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Mitsero murders: Search of mine shaft, lake to continue ‘as long as necessary’

Searches in an abandoned mine shaft and a lake in Xyliatou using specialised equipment are ongoing and will continue as long as necessary, Fire Services chief Markos Trangolas told reporters on Monday.

“You appreciate that this is a very sensitive issue. We are examining the possibility there may be other bodies. The search will continue for as many days as necessary and until we have definitive answers,” he said.

Trangolas spoke to reporters minutes after police chief Zacharias Chrysostomou visited the abandoned Mitsero mine shaft as well as the lake in Xyliatou. Both are scenes of active investigations — police have already found two bodies in the abandoned mine shaft of two women, both from the Philippines and fear there may be more.

A 35 year old National Guard officer under arrest for their murder had told police that he dumped the two bodies in the mine shaft after strangling them.

He also told police that he dumped the body of the six year old girl of the first victim in the lake, claiming that she had died after choking on her own vomit.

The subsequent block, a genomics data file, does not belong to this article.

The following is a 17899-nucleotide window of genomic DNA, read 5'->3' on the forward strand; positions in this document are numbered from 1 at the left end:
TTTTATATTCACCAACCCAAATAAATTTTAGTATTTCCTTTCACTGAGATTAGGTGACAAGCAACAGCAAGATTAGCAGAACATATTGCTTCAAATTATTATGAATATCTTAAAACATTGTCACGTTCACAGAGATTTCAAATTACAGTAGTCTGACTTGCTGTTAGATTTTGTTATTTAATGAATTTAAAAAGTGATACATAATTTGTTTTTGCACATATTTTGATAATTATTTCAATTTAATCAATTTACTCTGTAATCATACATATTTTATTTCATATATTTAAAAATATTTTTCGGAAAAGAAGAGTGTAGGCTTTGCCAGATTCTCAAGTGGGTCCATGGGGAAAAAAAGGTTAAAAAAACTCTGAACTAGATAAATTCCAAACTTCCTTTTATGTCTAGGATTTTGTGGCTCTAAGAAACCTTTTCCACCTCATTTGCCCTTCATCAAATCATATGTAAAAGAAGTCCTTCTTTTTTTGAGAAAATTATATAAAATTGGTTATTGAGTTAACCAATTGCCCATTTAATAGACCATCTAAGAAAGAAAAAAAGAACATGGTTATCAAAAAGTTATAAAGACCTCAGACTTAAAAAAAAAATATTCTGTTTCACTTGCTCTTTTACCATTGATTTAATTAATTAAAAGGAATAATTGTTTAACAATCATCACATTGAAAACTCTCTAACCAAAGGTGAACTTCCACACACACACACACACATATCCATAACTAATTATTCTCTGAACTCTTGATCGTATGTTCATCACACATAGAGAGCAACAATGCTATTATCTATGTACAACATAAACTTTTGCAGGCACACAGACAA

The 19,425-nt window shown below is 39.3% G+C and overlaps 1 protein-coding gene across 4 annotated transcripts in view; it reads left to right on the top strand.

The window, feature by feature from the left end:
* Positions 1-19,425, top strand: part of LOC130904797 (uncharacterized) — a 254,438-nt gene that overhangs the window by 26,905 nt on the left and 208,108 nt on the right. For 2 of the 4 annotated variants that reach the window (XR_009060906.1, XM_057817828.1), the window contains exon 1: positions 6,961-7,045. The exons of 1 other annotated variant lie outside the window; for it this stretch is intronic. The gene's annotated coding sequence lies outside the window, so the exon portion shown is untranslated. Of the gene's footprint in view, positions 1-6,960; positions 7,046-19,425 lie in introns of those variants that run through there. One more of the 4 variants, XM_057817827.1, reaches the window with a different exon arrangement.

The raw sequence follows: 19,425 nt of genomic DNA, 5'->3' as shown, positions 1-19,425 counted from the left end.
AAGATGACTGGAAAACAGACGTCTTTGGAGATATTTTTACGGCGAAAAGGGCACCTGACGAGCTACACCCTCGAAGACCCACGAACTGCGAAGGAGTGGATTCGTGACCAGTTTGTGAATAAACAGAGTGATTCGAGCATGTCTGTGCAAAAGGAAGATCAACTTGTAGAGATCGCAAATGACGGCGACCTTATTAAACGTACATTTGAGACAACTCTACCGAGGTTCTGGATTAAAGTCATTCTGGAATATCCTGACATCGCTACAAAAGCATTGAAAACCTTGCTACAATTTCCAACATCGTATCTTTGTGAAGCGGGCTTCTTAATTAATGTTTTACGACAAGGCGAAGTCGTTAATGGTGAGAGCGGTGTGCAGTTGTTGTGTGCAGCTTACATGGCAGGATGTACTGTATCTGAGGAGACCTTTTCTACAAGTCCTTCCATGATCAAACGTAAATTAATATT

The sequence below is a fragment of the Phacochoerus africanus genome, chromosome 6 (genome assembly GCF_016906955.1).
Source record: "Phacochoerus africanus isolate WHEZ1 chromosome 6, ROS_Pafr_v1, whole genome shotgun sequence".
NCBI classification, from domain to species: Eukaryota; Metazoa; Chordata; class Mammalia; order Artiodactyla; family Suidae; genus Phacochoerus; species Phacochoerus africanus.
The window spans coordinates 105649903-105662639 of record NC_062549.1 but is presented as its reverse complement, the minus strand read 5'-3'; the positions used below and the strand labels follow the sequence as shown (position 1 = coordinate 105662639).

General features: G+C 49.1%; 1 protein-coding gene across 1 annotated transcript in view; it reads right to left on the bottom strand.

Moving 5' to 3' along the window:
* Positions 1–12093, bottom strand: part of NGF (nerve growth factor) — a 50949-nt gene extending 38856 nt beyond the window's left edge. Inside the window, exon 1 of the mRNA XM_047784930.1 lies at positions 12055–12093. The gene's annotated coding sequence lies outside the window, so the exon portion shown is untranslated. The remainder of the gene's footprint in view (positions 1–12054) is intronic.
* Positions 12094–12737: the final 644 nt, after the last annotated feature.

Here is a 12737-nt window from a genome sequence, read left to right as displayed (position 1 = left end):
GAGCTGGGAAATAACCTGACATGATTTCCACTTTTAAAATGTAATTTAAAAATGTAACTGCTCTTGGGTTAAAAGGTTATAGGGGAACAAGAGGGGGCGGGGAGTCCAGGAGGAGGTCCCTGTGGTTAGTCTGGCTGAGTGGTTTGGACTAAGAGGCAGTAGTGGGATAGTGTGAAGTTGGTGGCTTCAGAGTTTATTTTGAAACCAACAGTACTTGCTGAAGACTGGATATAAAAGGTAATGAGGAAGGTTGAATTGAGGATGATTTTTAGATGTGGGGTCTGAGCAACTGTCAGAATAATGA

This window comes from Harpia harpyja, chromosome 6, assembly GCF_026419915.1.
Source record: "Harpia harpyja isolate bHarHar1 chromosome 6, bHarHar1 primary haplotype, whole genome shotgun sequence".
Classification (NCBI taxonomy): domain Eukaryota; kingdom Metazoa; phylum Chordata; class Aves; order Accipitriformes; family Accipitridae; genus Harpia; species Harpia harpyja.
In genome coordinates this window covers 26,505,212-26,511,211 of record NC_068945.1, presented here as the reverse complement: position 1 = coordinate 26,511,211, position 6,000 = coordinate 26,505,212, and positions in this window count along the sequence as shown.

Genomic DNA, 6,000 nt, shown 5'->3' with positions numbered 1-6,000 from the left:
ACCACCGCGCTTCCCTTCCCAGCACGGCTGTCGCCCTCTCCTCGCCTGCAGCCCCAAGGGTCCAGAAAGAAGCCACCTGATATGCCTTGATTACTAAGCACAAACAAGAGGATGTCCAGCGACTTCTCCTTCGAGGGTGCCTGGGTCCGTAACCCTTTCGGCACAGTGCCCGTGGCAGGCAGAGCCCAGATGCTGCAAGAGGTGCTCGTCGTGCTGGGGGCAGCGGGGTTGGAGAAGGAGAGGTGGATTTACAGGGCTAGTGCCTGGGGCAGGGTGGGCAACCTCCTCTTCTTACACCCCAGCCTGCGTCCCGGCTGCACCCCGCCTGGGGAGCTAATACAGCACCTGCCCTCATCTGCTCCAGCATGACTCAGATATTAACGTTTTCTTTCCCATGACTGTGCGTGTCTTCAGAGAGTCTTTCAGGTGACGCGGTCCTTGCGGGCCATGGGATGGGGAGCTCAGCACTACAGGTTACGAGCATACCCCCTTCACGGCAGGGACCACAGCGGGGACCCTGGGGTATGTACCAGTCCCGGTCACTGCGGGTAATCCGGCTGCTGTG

Police and the fire services, assisted by the coastguard and national guard divers are looking for the body of the child in the lake using a sophisticated robotic camera.

Trangolas said the camera — which had been supplied by a private company — had been used in the mine shaft on Sunday and would be used there again later today.

He said that there were ‘obstructions’ in the mine shaft that made the work of the fire service difficult, adding the the safety of the people carrying out the search was paramount.

But he said that a plan of action had been drawn up in order to overcome these obstacles and assured that authorities will persevere in their search until there are definitive answers.

Police chief Zacharias Chrysostomou said earlier on Monday that police were dealing with a crime which was unprecedented in Cyprus and that it was too early to determine its extent.

He also said that once the ongoing investigation was completed, police would scrutinise how they handled the reported disappearance of the first victim and her daughter. Should it indicate weaknesses in the system these will be addressed and should they show dereliction of duty then those responsible will be called to account, he added.

Meanwhile, Justice Minister Ionas Nicolaou said that he had not had any communication with the president of the Housemaids Association of Cyprus (HMA) Louis Koutroukides.

Koutroukides has told the media that he had contacted authorities about the missing woman and her child only to be told not to worry as she was bound to have crossed into the Turkish-held areas.

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